We are trying to reward people and allow them to play together as often as possible. Whenever you are driving near someone your HUD will light up and your scoring text will go green.  It’ll show the icons of the gamer avatars of anyone that’s nearby and for every player that you’re driving around in close proximity to you are going to get an additional 20% bonus to your score.

We know it is fun to play together, but we are actually going to give you a bit of a reward for when you do. The game encourages you to go and play with your friends.

With AllDrive we’ve looked at all aspects of the game, both the big meta-level right down to moment-to-moment gameplay, to find out how and why we can bring people together.

Rivals evasion racer

On the subject of bring people together, Ken Block is now EA’s Racing Advisor. Can you tell me about his involvement in the development of Need for Speed Rivals?

We had Ken come in quite a number of months ago, sit down and look at some of the software mid-development. He gave us his personal feedback on how he drives cars and how it differs from what he was seeing in the software.

Ken’s feedback helped us keep a good balance between the arcade and the simulation style of racing that we do. It allowed cars to more accurately feel like their real-world counterparts, but still not be super-hardcore and punishing to drive.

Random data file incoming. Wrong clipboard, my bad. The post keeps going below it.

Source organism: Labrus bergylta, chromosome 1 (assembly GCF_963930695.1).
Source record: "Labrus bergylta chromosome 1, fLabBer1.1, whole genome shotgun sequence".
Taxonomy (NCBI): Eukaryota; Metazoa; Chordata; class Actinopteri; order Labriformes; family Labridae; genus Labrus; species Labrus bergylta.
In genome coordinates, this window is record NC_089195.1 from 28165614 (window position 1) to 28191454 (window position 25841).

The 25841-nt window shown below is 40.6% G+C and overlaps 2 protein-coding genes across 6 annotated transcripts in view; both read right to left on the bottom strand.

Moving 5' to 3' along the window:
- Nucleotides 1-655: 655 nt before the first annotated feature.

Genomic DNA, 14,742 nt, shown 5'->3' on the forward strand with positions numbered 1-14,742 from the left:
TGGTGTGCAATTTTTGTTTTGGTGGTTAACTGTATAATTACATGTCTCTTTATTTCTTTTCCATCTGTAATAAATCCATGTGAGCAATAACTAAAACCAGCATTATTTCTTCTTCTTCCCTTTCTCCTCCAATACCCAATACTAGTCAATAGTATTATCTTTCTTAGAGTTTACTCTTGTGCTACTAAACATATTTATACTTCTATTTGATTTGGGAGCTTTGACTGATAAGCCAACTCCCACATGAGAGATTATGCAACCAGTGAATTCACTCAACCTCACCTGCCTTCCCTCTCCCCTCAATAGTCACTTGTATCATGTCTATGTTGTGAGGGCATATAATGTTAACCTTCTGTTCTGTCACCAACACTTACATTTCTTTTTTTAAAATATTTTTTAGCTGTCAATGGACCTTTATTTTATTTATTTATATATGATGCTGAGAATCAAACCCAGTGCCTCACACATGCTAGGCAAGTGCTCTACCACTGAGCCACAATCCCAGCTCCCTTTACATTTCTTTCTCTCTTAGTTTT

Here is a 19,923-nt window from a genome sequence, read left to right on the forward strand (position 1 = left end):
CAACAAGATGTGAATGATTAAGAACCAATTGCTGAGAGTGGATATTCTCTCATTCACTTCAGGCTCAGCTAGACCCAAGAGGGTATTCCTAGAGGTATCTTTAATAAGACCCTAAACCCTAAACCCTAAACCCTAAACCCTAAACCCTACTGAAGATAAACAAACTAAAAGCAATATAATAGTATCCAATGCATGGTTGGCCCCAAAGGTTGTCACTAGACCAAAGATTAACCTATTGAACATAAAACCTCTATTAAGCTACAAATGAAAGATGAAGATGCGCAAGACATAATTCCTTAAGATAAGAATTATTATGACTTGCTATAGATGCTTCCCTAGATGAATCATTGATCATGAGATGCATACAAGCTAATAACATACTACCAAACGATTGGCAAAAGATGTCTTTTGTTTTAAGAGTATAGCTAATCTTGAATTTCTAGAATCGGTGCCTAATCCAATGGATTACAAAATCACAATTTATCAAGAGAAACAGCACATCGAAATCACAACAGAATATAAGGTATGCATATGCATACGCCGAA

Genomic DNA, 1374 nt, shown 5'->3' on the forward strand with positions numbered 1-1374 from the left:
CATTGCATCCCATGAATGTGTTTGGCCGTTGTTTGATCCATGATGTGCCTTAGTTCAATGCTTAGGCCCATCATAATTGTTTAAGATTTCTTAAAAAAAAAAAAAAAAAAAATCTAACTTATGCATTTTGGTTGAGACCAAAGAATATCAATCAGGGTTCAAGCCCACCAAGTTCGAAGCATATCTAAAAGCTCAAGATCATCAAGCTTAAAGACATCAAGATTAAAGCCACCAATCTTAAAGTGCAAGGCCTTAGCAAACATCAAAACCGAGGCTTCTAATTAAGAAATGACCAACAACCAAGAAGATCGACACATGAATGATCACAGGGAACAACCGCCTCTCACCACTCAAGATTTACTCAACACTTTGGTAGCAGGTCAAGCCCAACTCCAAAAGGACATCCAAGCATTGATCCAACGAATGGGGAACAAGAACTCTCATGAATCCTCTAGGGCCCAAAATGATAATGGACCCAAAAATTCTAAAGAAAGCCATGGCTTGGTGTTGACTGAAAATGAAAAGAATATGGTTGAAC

Evasion cop

Need for Speed Rivals uses Battlefield 4’s Frostbite 3 engine. When someone says Frostbite to me I think destructive environments. How have you made Frostbite work for you in Rivals?

Frostbite in the Battlefield sense isn’t about 200mph drifts around corners, so we have had to develop the Frostbite engine to suit our own means. This gives us is an amazingly solid technical base, supported by a large group of people. As the Battlefield team, or anyone else that is using the Frostbite engine comes up with some new tech we can all share it; stuff we might not have had the time to focus on and develop it for ourselves.

So yes, there have definitely been some big hurdles for us to clear to make Battlefield style tech work in a driving experience, but at the same time it’s bought us a wealth of technical groundwork that we could start from.

Attack helicopter

I’ve just been playing Battlefield 4 and the environmental effects are amazing in that game. What environmental effects are players going to be up against in Rivals? Now I think I saw a storm brewing in the game.